In the latter domain, Pandora enjoyed some success. So much so, the major music publishers announced plans to pull their digital rights from the collective licensing system to force digital services – Pandora in particular – into direct deals that wouldn’t be at the whim of the rate court judges, a move that would almost certainly result in better royalties for the publishers and songwriters.

The big five publishers in Europe were already licensing digital services directly – albeit in partnership with the collecting societies – but in a way that took the deal making out of the collective licensing system. With the American divisions of the same publishers seeking to do likewise, Pandora actually started negotiating direct deals with some of the majors.

At the same time, Pandora execs – who were still in something of a fighting mood when it came to keeping royalty payments down – went to the aforementioned rate courts to argue that the consent decrees actually said that the publishers couldn’t force digital services into direct deals in this way, because the rule book said that rights owners were either “all in” or “all out” when it came to collective licensing.

The rate court judges ultimately agreed with that interpretation of the consent decrees. Partial withdrawal was not allowed. The big publishers couldn’t just pull their digital rights from the collective licensing system Stateside. The only way to force Pandora into direct deals would be to pull from the collecting societies entirely.

Nobody really wants to go that route, because it would mean the publishers would have to license directly all the radio stations, venues, cafes and bars which currently pay performing right royalties via BMI and ASCAP, which would be a major administrative headache.

Some lawyers also pointed out that the publishers can’t just unilaterally pull all the song rights they represent out of the collective anyway. For starters, by convention the performing rights of non-US repertoire belong to the societies not the publishers, which is why the direct licensing of digital in Europe still involves the likes of PRS. And even with US repertoire, there is debate over whether the wording of songwriter contracts allows publishers to just pull from the collective licensing system on a whim.

Nevertheless, Sony/ATV chief Marty Bandier heavily implied at one point that he might consider complete withdrawal in order to gain more control over digital licensing, presumably assuming his songwriters would support such a move to secure better streaming royalties. But then the Department Of Justice announced plans to review the consent decrees, which gave the publishers hope that the rate court’s ruling on partial withdrawal might be a mere temporary set back.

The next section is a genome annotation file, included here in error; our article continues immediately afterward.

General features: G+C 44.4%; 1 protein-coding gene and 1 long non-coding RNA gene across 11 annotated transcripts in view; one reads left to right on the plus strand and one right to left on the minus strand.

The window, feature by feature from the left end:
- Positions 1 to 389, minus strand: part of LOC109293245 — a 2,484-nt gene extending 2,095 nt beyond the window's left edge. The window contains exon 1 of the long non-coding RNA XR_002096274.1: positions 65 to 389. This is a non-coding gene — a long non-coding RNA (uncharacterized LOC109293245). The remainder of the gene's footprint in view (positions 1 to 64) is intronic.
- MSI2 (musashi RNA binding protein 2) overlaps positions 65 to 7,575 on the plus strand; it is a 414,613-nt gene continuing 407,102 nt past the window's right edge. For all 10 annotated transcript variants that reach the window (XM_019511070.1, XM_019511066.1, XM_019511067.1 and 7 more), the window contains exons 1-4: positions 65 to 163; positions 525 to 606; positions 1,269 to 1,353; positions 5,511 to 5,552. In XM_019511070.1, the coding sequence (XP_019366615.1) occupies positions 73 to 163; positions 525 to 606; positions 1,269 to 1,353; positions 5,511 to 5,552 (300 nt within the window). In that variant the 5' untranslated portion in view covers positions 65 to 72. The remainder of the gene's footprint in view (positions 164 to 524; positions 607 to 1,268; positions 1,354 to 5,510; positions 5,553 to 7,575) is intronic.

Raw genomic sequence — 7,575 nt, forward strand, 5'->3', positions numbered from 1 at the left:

As the review got underway, the publishers requested various changes to the consent decrees – all required to bring the ageing regulations up to date, the music rights owners argued – though partial withdrawal was at the top of the wish list.

It felt like the publishers started the consent decree review in an optimistic mood, pleased that they had a formal opportunity to call for an overhaul of the collecting society regulations that they were finding increasingly frustrating. And, possibly, to take digital licensing out of the collective and demand higher streaming rates, as had generally been achieved by direct deals in Europe.

But then that optimism started to wane, not least because the Department Of Justice revealed that at the top of its agenda was a proposal from some on the licensee side of the review that the collecting societies should be forced into 100% licensing.

Because songwriting is often a collaborative process, it’s very common for song copyrights to be co-owned by multiple parties, whether they be songwriters, publishers or societies. In most countries, copyright law says that if you want to license a co-owned song you must do separate deals with each and every rights owner, any one of which can say “no”.

This is called fractional licensing, and it makes the collective licensing system a more attractive option for licensees, because – with just one collecting society representing the performing rights in songs in most countries – that one organisation can usually provide one-stop licences for co-owned works, without the problem of one co-owner potentially not agreeing to do the deal.